• 01 March 2021 - 01 March 2021
  • Call for Applications (deadline: 1 March 2021)
  • Authoritarianism and Global Capitalism: Emancipatory Counter-Strategies in and from the Middle East

  • 6 Short-Term Fellowships (up to 9 months) for postdocs, research-based artists, and journalists from ODA-recipient countries of the MENA region in 2021, Location: Berlin;

    The Rosa-Luxemburg-Stiftung, a member organisation of transform! europe, the Berlin Graduate School Muslim Cultures and Societies, the Center for Middle Eastern and North African Studies (both Freie Universität Berlin), and “Europe in the Middle East—The Middle East in Europe” (EUME), a research programme at the Forum Transregionale Studien, invite postdoctoral researchers, research-based artists, and journalists from countries of the Middle East and North Africa to apply for up to six short-term research fellowships in the period from April–December 2021.

    We explicitly welcome applications from researchers who are currently residing in Germany or other European countries.

    Authoritarianism, Global Capitalism, and Counter-Strategies

    We are witnessing a worldwide resurgence of reactionary nationalist, religious, racist, and antifeminist discourses and movements that give form to specific ideological amalgams and practices in different contexts, as well as rapid authoritarian transformations of political systems in all regions of the world. Not everything is new about this. But although contemporary developments in many ways may represent a continuation of previously-existing authoritarian patterns, their worldwide spread and their specific economic, political, and ideological character pose important questions concerning the concrete conditions and processes of this globalization of authoritarianism.

    Economic politics are key to understanding the specificities of the current developments. Following the crisis of 2007–8, neoliberalism as a global political and economic regime of governance and as a specific mode of capital accumulation is paradoxically expanding, deepening, and being stripped of some of its “progressive” facets by authoritarian regimes, while simultaneously being questioned for its destructive effects on society, politics, and the environment.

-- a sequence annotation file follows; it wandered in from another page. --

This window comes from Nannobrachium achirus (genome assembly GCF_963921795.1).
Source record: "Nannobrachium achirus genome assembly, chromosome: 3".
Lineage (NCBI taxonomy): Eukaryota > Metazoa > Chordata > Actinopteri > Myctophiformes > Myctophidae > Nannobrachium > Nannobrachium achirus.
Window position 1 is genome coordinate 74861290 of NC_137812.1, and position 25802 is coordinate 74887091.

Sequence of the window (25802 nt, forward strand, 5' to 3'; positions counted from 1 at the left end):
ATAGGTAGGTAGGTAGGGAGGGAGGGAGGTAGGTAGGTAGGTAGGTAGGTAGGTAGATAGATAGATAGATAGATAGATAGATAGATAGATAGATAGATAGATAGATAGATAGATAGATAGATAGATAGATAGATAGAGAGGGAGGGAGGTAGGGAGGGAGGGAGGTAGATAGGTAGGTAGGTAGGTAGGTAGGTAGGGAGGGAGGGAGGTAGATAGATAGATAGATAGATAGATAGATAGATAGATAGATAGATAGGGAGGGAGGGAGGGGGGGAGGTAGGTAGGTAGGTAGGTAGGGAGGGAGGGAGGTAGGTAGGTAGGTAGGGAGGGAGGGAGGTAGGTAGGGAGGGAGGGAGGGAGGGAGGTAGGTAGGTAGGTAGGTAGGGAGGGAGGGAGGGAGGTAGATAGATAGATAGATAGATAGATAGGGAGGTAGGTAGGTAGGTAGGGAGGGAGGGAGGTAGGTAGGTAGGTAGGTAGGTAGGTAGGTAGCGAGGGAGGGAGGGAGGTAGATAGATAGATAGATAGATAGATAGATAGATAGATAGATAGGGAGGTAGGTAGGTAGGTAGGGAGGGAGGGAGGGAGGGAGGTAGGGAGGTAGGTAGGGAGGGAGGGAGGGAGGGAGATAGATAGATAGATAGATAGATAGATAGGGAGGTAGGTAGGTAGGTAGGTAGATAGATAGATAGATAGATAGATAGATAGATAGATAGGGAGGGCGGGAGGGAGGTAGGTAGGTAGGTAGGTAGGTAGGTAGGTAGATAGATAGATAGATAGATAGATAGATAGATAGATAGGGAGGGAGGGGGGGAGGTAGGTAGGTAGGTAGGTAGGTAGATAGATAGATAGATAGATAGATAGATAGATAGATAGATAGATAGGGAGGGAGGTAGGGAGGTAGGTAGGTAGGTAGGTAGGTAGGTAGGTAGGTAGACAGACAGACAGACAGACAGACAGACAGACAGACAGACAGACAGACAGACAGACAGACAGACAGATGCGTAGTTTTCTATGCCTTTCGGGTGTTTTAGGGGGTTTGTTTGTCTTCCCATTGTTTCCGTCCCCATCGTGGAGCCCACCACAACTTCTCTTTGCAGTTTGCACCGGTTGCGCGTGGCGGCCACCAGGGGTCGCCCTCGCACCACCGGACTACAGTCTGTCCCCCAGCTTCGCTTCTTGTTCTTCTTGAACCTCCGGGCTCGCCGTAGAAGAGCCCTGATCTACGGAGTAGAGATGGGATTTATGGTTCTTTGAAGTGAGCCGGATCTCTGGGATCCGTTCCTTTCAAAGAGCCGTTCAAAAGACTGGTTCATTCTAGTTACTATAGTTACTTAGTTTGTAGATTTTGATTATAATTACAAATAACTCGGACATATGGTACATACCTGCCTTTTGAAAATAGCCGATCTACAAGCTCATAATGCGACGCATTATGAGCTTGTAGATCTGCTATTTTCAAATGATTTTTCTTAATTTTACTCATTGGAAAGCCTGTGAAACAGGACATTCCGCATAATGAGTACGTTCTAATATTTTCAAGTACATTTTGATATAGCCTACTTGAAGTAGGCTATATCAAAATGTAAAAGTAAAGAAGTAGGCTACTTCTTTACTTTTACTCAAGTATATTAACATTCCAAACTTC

Struggles and strategies against authoritarian politics and austerity measures have emerged across the South/North and East/West divides that governed politics and academic inquiries over the last century. Large-scale mobilizations have been unfolding in Algeria, Tunisia, Egypt, Lebanon, Turkey, Hong Kong, Thailand, Chile, Bolivia, Belarus, and other countries. From local small-scale campaigning by grassroots organizations to massive feminist mobilizations against the culturalist-conservative backlash or oppressive political conditions, strong claims for pluralism, redistribution, participation, and social justice have emerged during the past few years.

    The revolutionary uprisings in the Middle East and North Africa region in 2010/2011 in Tunisia, Egypt, Bahrain, Syria, and Yemen, as well as in 2018/2019 in Sudan, Algeria, Lebanon, and Iraq have contested authoritarian rule and socio-economic injustices in the region through mass movements. Defying predictions that underscored the supposed durability and resilience of local authoritarian rule, these uprisings mobilized people far beyond national borders and had and still have a massive impact on progressive movements worldwide. At the same time, the authoritarian backlash that has characterized the last few years poses important questions regarding the organization, structures, limits, and challenges of emancipatory politics today.

    We consider that there is a lot to learn from each of these struggles and from a transregional comparison. On the one hand, they are key sites for understanding what is currently at stake. Critical perspectives that zoom in on concrete struggles, its representations, its actors, and the strategies they implement seem to us most promising for understanding the political subjects of what has formerly been called “class struggle”– i.e. subjects that not only constitute these struggles, but are contingently constituted by them. On the other hand, in view of a globalized authoritarian challenge, we consider it important to critically engage with resistance strategies, campaigns, and initiatives for a renewal of emancipatory internationalism and its transformative potential for the idea and practice of a just world.

    Possible research questions may be articulated from all branches of the social sciences and humanities and include:

    • Questions regarding (new) political subjectivities expressed in and formed by anti-authoritarian movements and initiatives, their political practices, and forms of organization and communication, especially regarding its transnational, transregional and/or global entanglements;
    • Questions of new or old imaginaries and narratives (inside and outside of organized anti-authoritarian struggles) that may relate different movements towards a broader platform or counter-project to the hegemony of global authoritarianism and the destructive effects of capitalism;
    • Discussions of the most vibrant (outspoken and silent) demands which connect many people in the locality or region and could serve as the basis for an inclusive alternative agenda against prevailing forms of classist, nationalist, racist, sexist, religious, and other forms of marginalization;
    • Narrative, visual, archival, and communicative strategies and practices that can cope with the authoritarian spectre of the near-absolute control and massive oppression that is available through technological surveillance;
    • Analyses that focus on specific manifestations, processes, and practices of reactionary ideologization and mobilization as well as the counter-hegemonic responses to them;
    • Studies that address the transformation of institutions and infrastructures that were built up or conceived to safeguard the rule of law and the principles of citizenship;